With Aero Kit Excitement, Could IndyCar Rival F1?


Widely thought of as the pinnacle of motorsport, Formula One’s the supposed star of the racing world.

If that sounds enviable, F1’s troubles paint a different picture.  Television viewership dropped by 25,000,000 in 2014, following a decline of 50,000,000 the year prior.  With outrageous ticket prices, the few fans who showed up at some venues had plenty of space to spread out.  Two franchised teams, Marussia and Caterham, had to skip races out of financial hardship, and others like Force India and Lotus barely seemed to be better-positioned.

On a slippery path, it might be time to call F1 into the pits for some wet weather Pirellis.

Where F1 has problems, though, the Verizon IndyCar Series just may have the solution: aero kits.

After a Honda unveiling this week, and a Chevrolet one a few prior, the future look of IndyCar is now public: a common cell fitted with manufacturer-specific bodywork, differentiated for the first time in years and wickedly edgy.

It’s a so-called “wow factor” that’s been lacking in F1, which sees its popularity declining in conjunction with stagnant competition and economy-based regulations that have slowed the cars and quieted the engines.

Aero kits solve both.  By being cost-effective, all Honda and Chevrolet teams can (and will) carry the same bodywork, making it harder to achieve the dominance Mercedes AMG had in F1’s 2014 contest.  However, with such open aerodynamics, the cars are vicious, unlimited, and artistic in a strictly utilitarian way that used to define F1.  Early indicators suggest track records will be scorched throughout 2015.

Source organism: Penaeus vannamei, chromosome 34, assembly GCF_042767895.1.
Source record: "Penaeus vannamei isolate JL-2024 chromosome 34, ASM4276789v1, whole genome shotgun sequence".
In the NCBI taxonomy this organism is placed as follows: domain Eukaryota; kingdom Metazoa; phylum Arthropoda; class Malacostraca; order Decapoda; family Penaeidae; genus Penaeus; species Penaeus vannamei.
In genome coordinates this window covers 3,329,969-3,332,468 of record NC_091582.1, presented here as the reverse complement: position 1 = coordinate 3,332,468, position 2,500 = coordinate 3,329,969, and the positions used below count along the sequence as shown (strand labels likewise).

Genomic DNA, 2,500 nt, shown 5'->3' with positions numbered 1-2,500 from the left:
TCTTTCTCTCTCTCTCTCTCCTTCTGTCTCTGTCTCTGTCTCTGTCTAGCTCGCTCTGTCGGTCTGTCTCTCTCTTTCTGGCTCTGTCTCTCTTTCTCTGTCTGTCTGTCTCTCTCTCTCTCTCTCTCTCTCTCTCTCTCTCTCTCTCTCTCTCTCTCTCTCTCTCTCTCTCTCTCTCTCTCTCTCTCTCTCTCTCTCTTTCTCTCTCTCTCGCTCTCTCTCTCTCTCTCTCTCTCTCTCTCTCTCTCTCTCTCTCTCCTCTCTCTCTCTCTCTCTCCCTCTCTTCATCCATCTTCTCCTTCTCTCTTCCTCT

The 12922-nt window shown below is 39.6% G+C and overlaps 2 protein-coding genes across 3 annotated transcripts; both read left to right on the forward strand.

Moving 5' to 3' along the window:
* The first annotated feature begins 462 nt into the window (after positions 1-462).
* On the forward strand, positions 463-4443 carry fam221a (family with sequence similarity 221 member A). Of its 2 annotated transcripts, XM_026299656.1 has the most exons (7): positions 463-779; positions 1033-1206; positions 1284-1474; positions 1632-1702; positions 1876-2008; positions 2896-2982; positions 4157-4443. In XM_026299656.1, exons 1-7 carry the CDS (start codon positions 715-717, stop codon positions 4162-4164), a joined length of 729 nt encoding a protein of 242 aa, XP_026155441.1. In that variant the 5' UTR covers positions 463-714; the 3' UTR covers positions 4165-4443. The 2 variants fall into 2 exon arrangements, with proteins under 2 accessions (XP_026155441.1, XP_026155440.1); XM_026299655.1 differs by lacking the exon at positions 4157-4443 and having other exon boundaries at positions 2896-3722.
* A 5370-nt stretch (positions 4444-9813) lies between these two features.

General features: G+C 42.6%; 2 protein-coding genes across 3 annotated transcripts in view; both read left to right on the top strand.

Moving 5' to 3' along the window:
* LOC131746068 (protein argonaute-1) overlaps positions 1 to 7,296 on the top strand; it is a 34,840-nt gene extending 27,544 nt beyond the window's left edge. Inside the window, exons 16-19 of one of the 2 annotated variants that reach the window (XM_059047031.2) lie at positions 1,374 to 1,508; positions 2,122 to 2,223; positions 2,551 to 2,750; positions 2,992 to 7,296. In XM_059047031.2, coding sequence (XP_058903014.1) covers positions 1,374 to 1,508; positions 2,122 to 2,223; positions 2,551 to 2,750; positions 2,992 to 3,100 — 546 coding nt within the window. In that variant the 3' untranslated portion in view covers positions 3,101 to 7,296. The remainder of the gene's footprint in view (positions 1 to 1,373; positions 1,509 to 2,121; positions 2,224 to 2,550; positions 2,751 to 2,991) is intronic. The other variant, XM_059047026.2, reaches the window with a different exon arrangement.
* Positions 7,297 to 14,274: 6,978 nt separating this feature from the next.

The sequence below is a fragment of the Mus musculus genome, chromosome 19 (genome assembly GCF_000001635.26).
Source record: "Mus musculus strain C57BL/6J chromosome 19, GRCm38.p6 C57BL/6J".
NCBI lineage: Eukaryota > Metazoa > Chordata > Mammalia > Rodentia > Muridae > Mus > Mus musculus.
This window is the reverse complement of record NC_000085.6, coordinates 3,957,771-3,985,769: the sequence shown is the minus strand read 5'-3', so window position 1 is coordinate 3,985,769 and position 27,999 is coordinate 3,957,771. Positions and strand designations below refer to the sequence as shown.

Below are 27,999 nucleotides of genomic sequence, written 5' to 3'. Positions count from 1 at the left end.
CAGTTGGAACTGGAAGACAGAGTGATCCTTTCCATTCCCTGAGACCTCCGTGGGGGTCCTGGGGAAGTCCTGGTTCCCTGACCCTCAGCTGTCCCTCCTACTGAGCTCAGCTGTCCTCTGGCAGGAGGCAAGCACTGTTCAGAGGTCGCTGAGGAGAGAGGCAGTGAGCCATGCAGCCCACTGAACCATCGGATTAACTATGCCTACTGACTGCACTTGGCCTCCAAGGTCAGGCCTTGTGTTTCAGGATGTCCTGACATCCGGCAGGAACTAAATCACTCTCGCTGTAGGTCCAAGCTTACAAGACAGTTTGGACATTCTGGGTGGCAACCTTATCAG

One look at the sleek oval racer of Honda, captured here as a screenshot, and that’s easy to believe.  If the speeds are as breathtaking as the designs, IndyCar will be an aesthetic spectacle from trackside to TV.

IndyCar has created a performance-driven product that screams over-the-top excess in its every winglet or swan neck mount, yet remains sustainable in a cost control that F1 lacks.  A balance has been found to put an exciting car on the circuit without sacrificing the quantity of those same cars in the future.

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It would be ridiculous to believe that IndyCar could overtake F1 in worldwide popularity; even in its decline, F1 would be decades away from losing its advantage.  However, IndyCar could prove a viable alternative for those fans disgruntled with fuel-sipping engines that lower the revs and beef up the lap times.  If an international calendar can be established (an admitted weakness of IndyCar in its many attempts), it could be a new home for fans priced out of attending a Grand Prix.  Even on TV, F1 no longer has an accessibility advantage, moving to premium pay TV channels that are no more convenient than those that air IndyCar races internationally.

Not since the 1990s has IndyCar been in this position.  Then, grids featured a few different cars, each campaigned by many teams.  They reached unfathomable speeds in the midst of manufacturer and team-fueled development wars.  Aero kits are poised to do all of that for today’s IndyCar, giving hope that it can ascend the racing community’s ladder to the stature it once had when it lured Nigel Mansell, the sitting World Champion of F1 at the time.

Faster, more technical, and more strategic cars may help IndyCar fill the void for those watching F1 cars, now choked by fuel flow meters that prevent them from hitting maximum revs and force drivers to be conservative.

Indeed, as F1 begins to slip, it just might be the new aerodynamics of IndyCar giving it traction to succeed in its niche.